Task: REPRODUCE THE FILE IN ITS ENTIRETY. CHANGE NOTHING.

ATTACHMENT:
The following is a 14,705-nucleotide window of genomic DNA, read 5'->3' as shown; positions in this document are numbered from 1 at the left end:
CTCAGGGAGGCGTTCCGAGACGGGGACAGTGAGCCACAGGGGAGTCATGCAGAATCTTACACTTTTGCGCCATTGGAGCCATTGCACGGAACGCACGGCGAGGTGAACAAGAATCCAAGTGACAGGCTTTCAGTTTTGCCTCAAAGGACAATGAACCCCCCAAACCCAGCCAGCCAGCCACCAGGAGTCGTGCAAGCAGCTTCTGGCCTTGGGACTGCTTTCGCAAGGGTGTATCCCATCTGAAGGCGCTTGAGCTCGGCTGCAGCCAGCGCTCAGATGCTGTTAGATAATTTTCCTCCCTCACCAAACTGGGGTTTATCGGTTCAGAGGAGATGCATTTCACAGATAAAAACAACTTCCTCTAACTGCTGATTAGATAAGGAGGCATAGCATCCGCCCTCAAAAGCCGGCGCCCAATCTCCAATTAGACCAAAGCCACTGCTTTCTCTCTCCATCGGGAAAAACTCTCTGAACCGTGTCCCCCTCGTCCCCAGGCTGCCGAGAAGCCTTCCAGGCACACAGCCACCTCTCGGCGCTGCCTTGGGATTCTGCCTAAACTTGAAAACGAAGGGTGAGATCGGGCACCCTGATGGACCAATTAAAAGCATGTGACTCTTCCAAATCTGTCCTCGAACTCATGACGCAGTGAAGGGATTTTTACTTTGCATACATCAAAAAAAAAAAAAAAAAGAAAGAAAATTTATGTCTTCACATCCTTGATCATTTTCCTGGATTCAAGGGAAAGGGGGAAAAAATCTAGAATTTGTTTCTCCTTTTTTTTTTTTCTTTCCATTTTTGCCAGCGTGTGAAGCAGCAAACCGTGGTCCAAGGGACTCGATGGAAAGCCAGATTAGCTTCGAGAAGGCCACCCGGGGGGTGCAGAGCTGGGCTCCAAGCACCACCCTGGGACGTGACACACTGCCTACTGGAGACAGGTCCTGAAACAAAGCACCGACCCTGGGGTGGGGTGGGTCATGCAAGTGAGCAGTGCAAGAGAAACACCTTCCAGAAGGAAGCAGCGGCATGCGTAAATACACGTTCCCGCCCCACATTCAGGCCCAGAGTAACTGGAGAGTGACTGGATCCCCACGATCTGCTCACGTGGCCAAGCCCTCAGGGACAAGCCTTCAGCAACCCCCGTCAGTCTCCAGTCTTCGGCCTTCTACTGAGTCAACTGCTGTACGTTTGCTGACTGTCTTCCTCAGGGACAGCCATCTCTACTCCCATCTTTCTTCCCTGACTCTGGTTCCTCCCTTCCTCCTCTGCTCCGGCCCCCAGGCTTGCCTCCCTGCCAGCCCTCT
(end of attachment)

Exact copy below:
The following is a 14,705-nucleotide window of genomic DNA, read 5'->3' as shown; positions in this document are numbered from 1 at the left end:
CTCAGGGAGGCGTTCCGAGACGGGGACAGTGAGCCACAGGGGAGTCATGCAGAATCTTACACTTTTGCGCCATTGGAGCCATTGCACGGAACGCACGGCGAGGTGAACAAGAATCCAAGTGACAGGCTTTCAGTTTTGCCTCAAAGGACAATGAACCCCCCAAACCCAGCCAGCCAGCCACCAGGAGTCGTGCAAGCAGCTTCTGGCCTTGGGACTGCTTTCGCAAGGGTGTATCCCATCTGAAGGCGCTTGAGCTCGGCTGCAGCCAGCGCTCAGATGCTGTTAGATAATTTTCCTCCCTCACCAAACTGGGGTTTATCGGTTCAGAGGAGATGCATTTCACAGATAAAAACAACTTCCTCTAACTGCTGATTAGATAAGGAGGCATAGCATCCGCCCTCAAAAGCCGGCGCCCAATCTCCAATTAGACCAAAGCCACTGCTTTCTCTCTCCATCGGGAAAAACTCTCTGAACCGTGTCCCCCTCGTCCCCAGGCTGCCGAGAAGCCTTCCAGGCACACAGCCACCTCTCGGCGCTGCCTTGGGATTCTGCCTAAACTTGAAAACGAAGGGTGAGATCGGGCACCCTGATGGACCAATTAAAAGCATGTGACTCTTCCAAATCTGTCCTCGAACTCATGACGCAGTGAAGGGATTTTTACTTTGCATACATCAAAAAAAAAAAAAAAAAGAAAGAAAATTTATGTCTTCACATCCTTGATCATTTTCCTGGATTCAAGGGAAAGGGGGAAAAAATCTAGAATTTGTTTCTCCTTTTTTTTTTTTCTTTCCATTTTTGCCAGCGTGTGAAGCAGCAAACCGTGGTCCAAGGGACTCGATGGAAAGCCAGATTAGCTTCGAGAAGGCCACCCGGGGGGTGCAGAGCTGGGCTCCAAGCACCACCCTGGGACGTGACACACTGCCTACTGGAGACAGGTCCTGAAACAAAGCACCGACCCTGGGGTGGGGTGGGTCATGCAAGTGAGCAGTGCAAGAGAAACACCTTCCAGAAGGAAGCAGCGGCATGCGTAAATACACGTTCCCGCCCCACATTCAGGCCCAGAGTAACTGGAGAGTGACTGGATCCCCACGATCTGCTCACGTGGCCAAGCCCTCAGGGACAAGCCTTCAGCAACCCCCGTCAGTCTCCAGTCTTCGGCCTTCTACTGAGTCAACTGCTGTACGTTTGCTGACTGTCTTCCTCAGGGACAGCCATCTCTACTCCCATCTTTCTTCCCTGACTCTGGTTCCTCCCTTCCTCCTCTGCTCCGGCCCCCAGGCTTGCCTCCCTGCCAGCCCTCT